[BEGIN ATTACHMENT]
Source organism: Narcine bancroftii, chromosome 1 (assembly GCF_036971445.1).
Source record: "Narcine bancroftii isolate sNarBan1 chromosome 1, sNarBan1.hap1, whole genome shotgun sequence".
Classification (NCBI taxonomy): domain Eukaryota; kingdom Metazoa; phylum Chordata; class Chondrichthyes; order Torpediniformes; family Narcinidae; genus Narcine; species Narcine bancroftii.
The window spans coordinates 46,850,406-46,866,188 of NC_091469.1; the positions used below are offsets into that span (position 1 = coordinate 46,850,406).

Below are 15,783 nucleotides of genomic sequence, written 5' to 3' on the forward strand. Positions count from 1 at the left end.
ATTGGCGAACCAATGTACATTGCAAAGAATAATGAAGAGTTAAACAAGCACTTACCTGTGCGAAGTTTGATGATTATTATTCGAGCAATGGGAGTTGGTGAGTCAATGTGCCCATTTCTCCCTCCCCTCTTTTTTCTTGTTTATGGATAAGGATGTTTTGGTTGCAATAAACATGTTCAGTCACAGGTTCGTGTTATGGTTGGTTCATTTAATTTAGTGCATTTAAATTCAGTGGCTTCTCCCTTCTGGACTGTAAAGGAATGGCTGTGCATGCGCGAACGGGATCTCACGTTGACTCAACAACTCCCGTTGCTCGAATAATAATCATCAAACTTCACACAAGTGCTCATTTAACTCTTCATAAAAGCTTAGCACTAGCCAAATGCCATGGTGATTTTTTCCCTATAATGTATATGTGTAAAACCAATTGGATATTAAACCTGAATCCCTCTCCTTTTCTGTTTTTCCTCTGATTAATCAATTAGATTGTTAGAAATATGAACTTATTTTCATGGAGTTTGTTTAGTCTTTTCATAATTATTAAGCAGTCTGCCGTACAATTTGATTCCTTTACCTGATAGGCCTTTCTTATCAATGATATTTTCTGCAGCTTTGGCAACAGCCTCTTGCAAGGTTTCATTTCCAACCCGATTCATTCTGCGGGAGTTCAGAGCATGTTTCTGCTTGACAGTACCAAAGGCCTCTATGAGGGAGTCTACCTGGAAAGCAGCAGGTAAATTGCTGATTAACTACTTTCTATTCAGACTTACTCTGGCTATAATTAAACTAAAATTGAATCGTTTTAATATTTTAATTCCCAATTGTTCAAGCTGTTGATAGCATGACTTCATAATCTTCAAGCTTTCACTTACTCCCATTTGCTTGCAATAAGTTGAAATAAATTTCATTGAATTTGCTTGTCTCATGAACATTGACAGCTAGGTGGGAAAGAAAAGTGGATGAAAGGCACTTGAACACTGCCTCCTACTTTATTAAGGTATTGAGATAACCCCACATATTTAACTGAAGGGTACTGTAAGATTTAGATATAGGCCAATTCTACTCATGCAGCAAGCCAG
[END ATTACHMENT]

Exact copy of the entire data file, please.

Source organism: Narcine bancroftii, chromosome 1 (assembly GCF_036971445.1).
Source record: "Narcine bancroftii isolate sNarBan1 chromosome 1, sNarBan1.hap1, whole genome shotgun sequence".
Classification (NCBI taxonomy): domain Eukaryota; kingdom Metazoa; phylum Chordata; class Chondrichthyes; order Torpediniformes; family Narcinidae; genus Narcine; species Narcine bancroftii.
The window spans coordinates 46,850,406-46,866,188 of NC_091469.1; the positions used below are offsets into that span (position 1 = coordinate 46,850,406).

Below are 15,783 nucleotides of genomic sequence, written 5' to 3' on the forward strand. Positions count from 1 at the left end.
ATTGGCGAACCAATGTACATTGCAAAGAATAATGAAGAGTTAAACAAGCACTTACCTGTGCGAAGTTTGATGATTATTATTCGAGCAATGGGAGTTGGTGAGTCAATGTGCCCATTTCTCCCTCCCCTCTTTTTTCTTGTTTATGGATAAGGATGTTTTGGTTGCAATAAACATGTTCAGTCACAGGTTCGTGTTATGGTTGGTTCATTTAATTTAGTGCATTTAAATTCAGTGGCTTCTCCCTTCTGGACTGTAAAGGAATGGCTGTGCATGCGCGAACGGGATCTCACGTTGACTCAACAACTCCCGTTGCTCGAATAATAATCATCAAACTTCACACAAGTGCTCATTTAACTCTTCATAAAAGCTTAGCACTAGCCAAATGCCATGGTGATTTTTTCCCTATAATGTATATGTGTAAAACCAATTGGATATTAAACCTGAATCCCTCTCCTTTTCTGTTTTTCCTCTGATTAATCAATTAGATTGTTAGAAATATGAACTTATTTTCATGGAGTTTGTTTAGTCTTTTCATAATTATTAAGCAGTCTGCCGTACAATTTGATTCCTTTACCTGATAGGCCTTTCTTATCAATGATATTTTCTGCAGCTTTGGCAACAGCCTCTTGCAAGGTTTCATTTCCAACCCGATTCATTCTGCGGGAGTTCAGAGCATGTTTCTGCTTGACAGTACCAAAGGCCTCTATGAGGGAGTCTACCTGGAAAGCAGCAGGTAAATTGCTGATTAACTACTTTCTATTCAGACTTACTCTGGCTATAATTAAACTAAAATTGAATCGTTTTAATATTTTAATTCCCAATTGTTCAAGCTGTTGATAGCATGACTTCATAATCTTCAAGCTTTCACTTACTCCCATTTGCTTGCAATAAGTTGAAATAAATTTCATTGAATTTGCTTGTCTCATGAACATTGACAGCTAGGTGGGAAAGAAAAGTGGATGAAAGGCACTTGAACACTGCCTCCTACTTTATTAAGGTATTGAGATAACCCCACATATTTAACTGAAGGGTACTGTAAGATTTAGATATAGGCCAATTCTACTCATGCAGCAAGCCAG